Rice and Cheney push Iraqis to form cabinet
The New York Times | APRIL 26, 2005
By Richard A. Oppel Jr. and Joel Brinkley
Worried about a political deadlock in Iraq and a surge in mayhem from an emboldened insurgency, the Bush administration has pressured Iraqi leaders to end their stalemate over forming a new government.
Secretary of State Condoleezza Rice and Vice President Dick Cheney have personally exhorted top Kurdish and Shiite politicians to get together.
The effect of the U.S. pressure was unclear. Shiite leaders once again said they were on the verge of announcing their new government, perhaps as soon as Monday. But similar predictions have been proved wrong several times in recent weeks.
The White House pressure, reported Sunday by U.S. officials in Baghdad and Washington, was a significant change in the administration's hands-off approach to Iraqi politics.
The change was disclosed as insurgents unleashed a new and devastating technique, with twin double bombings at a police academy in Tikrit and an ice cream parlor in a Shiite neighborhood of Baghdad that killed 21 and wounded scores more.
In each attack, a second bomb detonated within minutes of the first, killing and wounding policemen and bystanders who had rushed to care for victims of the initial blasts.
The explosions hit two of the favored targets of Sunni Arab insurgents: police recruits and Shiites. The recruits' training is critical to improving security in Iraq and providing the United States an exit strategy.
The Shiites make up a majority in Iraq, but nearly three months after national elections they have yet to form a new government - a failure that U.S. officials fear is giving strength and confidence to the insurgents.
Washington's approach to the political negotiations had stressed that the Iraqis needed to form their own government without interference.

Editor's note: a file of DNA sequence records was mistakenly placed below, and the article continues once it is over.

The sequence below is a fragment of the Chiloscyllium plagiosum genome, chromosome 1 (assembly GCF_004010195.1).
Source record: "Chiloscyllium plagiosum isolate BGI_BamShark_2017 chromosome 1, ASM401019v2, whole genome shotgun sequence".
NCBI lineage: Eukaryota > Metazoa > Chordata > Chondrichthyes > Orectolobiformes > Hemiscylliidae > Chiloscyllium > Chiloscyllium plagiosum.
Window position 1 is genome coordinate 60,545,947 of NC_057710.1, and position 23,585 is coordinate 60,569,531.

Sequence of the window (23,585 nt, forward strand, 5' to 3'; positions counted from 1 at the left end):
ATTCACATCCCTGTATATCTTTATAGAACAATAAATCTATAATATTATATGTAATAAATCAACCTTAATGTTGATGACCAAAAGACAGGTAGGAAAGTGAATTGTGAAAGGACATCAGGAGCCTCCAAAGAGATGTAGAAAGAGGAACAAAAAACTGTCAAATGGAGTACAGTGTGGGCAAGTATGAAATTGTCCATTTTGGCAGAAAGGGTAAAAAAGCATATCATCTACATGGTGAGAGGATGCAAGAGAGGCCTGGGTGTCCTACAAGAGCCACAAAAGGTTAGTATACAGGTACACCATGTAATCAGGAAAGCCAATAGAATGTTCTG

But American and Iraqi officials have increasingly blamed the delay for a rise in violence in recent weeks that has killed hundreds of Iraqis and threatens to destroy what remains of the political and security momentum that followed the successful Jan. 30 elections.
Rice on Friday telephoned Iraq's new president, Jalal Talabani, a Kurd, to urge him to complete the government "as soon as they could" and "to get a status of where things were," a senior State Department official in Washington said Sunday. The official stressed that Rice had not told Talabani how to form a government, just that the process needed to be concluded.
Also, Adil Abdul Mahdi, a leading Shiite politician selected as one of the new Iraqi vice presidents, met with Rice and Cheney at the White House, where he was also told that the White House wants to see a government formed right away, the official said.
Rice told both Talabani and Mahdi that more than enough time had passed and that a government needed to be formed now, the official said. "We know it is not an easy things to do, and this is the first time for them."
But the Shiites added a new twist Sunday, declaring they would no longer hold out for a deal with Ayad Allawi, the outgoing interim prime minister. Allawi, a secular Shiite who is not liked by the main Shiite political alliance, had demanded several key posts for his party, including either defense or interior minister, oil or finance minister, and deputy prime minister.
In an interview Sunday, Ali al-Adeeb, a Shiite member of the National Assembly and a leader in Dawa, the party of the newly appointed Prime Minister Ibrahim al-Jaafari, said: "Allawi is out of the cabinet. We don't need any delay because of this issue."
Many Shiites believe Allawi is too sympathetic to Sunnis; many Kurdish officials fear Jaafari is too Islamist.
The Shiite alliance controls a narrow majority of the 275 seats in the National Assembly, while the Kurds have 75 seats and Allawi's party 40 seats.
On top of the squabble between the Shiites and Allawi, some Kurdish and other political leaders have been trying to slow the political process in an effort to force Jaafari out of his new post.
Under the interim constitution, the prime minister will relinquish the post if he fails to form a new government within 30 days of his appointment. That clock runs out on May 7.
Richard A. Oppel reported from Baghdad, Iraq, for this article and Joel Brinkley from Washington. Abdul Razzaq al-Saeidy contributed reporting from Baghdad.